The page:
SF again put up political posters near the cenotaph in Omagh

SF poster concerning mental health affixed to a railing next to the Omagh's cenotaph. Chris Smyth, UUP councillor, Omagh, took this image on October 27
SF poster concerning mental health affixed to a railing next to the Omagh's cenotaph. Chris Smyth, UUP councillor, Omagh, took this image on October 27

This is the second year in a row that Sinn Fein has erected political posters in the vicinity of the cenotaph in Omagh.

It advertises an event which was held in the Strule Arts Centre about mental health on Saturday past – and it is still there today.

Letter to the editor

Letter to the editor

I work in the field of mental health and wish to put it firmly on record that I welcome any attempts by political parties to improve mental health in Northern Ireland, but at this very special time of remembrance, it is at best insensitive for Sinn Fein, an organisation which supported the IRA’s terrorist campaign and which in recent times has further traumatised victims by refusing to condemn the Enniskillen Remembrance Day bomb, to erect signs on the railings of the cenotaph so close to events which will be held during remembrance week.

I am angry that this is the second time that this has happened, with similar scenes at the cenotaph last year.

Omagh is a big town and there are many places that signs can be erected that would have the same visual impact.

Why, oh, why must Sinn Fein insist on placing signs at this one spot which they know is special to those who lost loved ones in the service of Queen and Country in past wars and also including the Troubles.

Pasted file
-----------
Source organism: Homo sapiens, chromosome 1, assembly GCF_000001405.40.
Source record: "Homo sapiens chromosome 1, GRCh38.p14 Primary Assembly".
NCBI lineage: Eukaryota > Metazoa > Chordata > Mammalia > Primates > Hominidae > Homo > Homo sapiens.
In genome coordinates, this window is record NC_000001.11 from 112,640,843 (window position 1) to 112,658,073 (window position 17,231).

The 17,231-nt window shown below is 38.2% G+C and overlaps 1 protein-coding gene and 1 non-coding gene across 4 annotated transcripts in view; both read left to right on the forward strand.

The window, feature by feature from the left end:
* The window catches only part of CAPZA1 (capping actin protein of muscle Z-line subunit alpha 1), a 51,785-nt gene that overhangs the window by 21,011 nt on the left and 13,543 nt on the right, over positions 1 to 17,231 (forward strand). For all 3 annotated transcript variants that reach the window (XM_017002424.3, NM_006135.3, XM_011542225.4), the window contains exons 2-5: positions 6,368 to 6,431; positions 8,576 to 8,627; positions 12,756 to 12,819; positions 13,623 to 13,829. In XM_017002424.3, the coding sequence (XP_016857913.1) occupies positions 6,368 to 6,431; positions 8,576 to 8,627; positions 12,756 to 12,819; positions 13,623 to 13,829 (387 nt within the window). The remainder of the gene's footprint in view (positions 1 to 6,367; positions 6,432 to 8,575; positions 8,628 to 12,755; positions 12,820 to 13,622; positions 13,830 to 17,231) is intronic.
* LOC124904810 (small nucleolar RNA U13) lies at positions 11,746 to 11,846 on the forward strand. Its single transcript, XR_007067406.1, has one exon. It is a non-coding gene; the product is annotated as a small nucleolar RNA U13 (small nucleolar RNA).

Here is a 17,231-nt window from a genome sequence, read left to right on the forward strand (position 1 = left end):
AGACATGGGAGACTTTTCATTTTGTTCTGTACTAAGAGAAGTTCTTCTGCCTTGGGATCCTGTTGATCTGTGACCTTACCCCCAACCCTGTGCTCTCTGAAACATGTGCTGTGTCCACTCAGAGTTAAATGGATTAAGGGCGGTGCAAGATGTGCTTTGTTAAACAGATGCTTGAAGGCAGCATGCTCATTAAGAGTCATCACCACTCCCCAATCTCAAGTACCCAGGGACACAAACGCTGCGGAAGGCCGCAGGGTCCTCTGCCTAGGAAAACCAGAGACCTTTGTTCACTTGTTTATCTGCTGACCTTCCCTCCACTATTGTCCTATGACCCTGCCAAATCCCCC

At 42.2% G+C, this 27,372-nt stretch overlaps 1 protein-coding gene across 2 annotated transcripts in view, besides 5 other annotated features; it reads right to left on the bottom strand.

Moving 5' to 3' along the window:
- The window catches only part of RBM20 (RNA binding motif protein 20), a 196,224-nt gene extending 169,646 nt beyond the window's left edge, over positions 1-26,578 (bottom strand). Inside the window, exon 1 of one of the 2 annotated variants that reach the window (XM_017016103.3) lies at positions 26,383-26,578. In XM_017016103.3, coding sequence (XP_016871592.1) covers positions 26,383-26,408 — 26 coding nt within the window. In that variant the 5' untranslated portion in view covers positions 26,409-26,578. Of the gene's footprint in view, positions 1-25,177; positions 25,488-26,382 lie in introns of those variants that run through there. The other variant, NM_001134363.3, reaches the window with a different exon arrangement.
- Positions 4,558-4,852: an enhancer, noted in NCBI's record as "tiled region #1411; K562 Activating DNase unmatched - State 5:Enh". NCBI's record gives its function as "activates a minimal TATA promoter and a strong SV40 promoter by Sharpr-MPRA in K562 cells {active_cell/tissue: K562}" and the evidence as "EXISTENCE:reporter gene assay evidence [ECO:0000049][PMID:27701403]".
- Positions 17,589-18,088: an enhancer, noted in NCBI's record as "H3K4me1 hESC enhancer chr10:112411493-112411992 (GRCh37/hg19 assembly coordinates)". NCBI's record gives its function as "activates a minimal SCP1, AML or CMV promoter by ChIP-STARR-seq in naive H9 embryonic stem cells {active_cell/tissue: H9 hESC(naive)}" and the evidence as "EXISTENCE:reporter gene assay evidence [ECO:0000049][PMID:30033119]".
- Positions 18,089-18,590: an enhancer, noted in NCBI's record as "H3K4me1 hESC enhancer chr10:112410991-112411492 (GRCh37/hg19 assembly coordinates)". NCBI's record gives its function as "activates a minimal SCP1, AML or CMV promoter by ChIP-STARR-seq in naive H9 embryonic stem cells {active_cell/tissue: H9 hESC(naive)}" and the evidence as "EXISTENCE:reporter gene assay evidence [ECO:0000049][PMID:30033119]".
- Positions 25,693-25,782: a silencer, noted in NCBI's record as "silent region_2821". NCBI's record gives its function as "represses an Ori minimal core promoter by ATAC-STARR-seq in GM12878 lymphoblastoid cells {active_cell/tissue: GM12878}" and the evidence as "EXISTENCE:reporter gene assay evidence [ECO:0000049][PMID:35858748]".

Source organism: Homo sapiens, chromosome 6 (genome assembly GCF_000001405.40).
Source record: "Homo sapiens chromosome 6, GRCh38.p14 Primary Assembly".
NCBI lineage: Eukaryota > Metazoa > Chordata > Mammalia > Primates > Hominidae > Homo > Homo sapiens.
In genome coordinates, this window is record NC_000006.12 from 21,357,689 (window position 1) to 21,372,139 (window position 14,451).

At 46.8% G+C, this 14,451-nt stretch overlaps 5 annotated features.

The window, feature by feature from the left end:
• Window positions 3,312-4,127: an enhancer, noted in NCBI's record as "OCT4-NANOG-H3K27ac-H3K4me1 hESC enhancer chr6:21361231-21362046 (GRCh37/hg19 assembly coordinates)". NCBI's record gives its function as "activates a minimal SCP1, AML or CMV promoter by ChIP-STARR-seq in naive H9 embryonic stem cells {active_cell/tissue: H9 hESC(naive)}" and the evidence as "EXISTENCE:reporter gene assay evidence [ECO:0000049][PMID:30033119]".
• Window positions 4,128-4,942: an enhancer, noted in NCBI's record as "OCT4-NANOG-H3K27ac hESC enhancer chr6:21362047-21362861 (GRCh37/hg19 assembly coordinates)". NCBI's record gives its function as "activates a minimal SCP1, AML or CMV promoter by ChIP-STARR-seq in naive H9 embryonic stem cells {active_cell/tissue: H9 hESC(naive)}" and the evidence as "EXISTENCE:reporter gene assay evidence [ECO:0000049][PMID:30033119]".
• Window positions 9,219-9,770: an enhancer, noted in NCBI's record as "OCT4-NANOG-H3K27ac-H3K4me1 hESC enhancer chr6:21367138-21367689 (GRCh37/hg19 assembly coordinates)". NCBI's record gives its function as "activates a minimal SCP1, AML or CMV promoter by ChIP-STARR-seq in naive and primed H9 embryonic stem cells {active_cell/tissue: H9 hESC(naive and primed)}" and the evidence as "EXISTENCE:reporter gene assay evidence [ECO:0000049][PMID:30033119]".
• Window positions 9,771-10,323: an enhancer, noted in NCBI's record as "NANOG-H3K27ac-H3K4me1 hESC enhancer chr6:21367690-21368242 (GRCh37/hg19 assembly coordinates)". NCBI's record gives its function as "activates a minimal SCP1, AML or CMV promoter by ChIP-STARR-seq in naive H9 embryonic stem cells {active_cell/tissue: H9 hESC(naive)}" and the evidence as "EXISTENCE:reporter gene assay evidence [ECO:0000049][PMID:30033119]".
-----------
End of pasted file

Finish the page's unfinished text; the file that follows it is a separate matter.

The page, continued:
Some of those named died at the hands of the IRA terrorists who Sinn Fein supported and continue to eulogise causing further mental trauma for their families.

Sinn Fein claim that they stand for respect, honesty and integrity.

Their actions do not match their words and they should voluntarily remove the signs as soon as possible.

If not I will be forced to investigate if a number of council protocols have been broken, which I believe they have been. I have already spoken with council officers to progress that route but hope that official action is not necessary.

The whole incident is very disappointing. I hate to see two issues that I am very passionate about, mental health and remembrance, brought down into the political area by at best an incredibly insensitive action and at worst a direct attempt to wind people up.

Chris Smyth, Ulster Unionist councillor, Omagh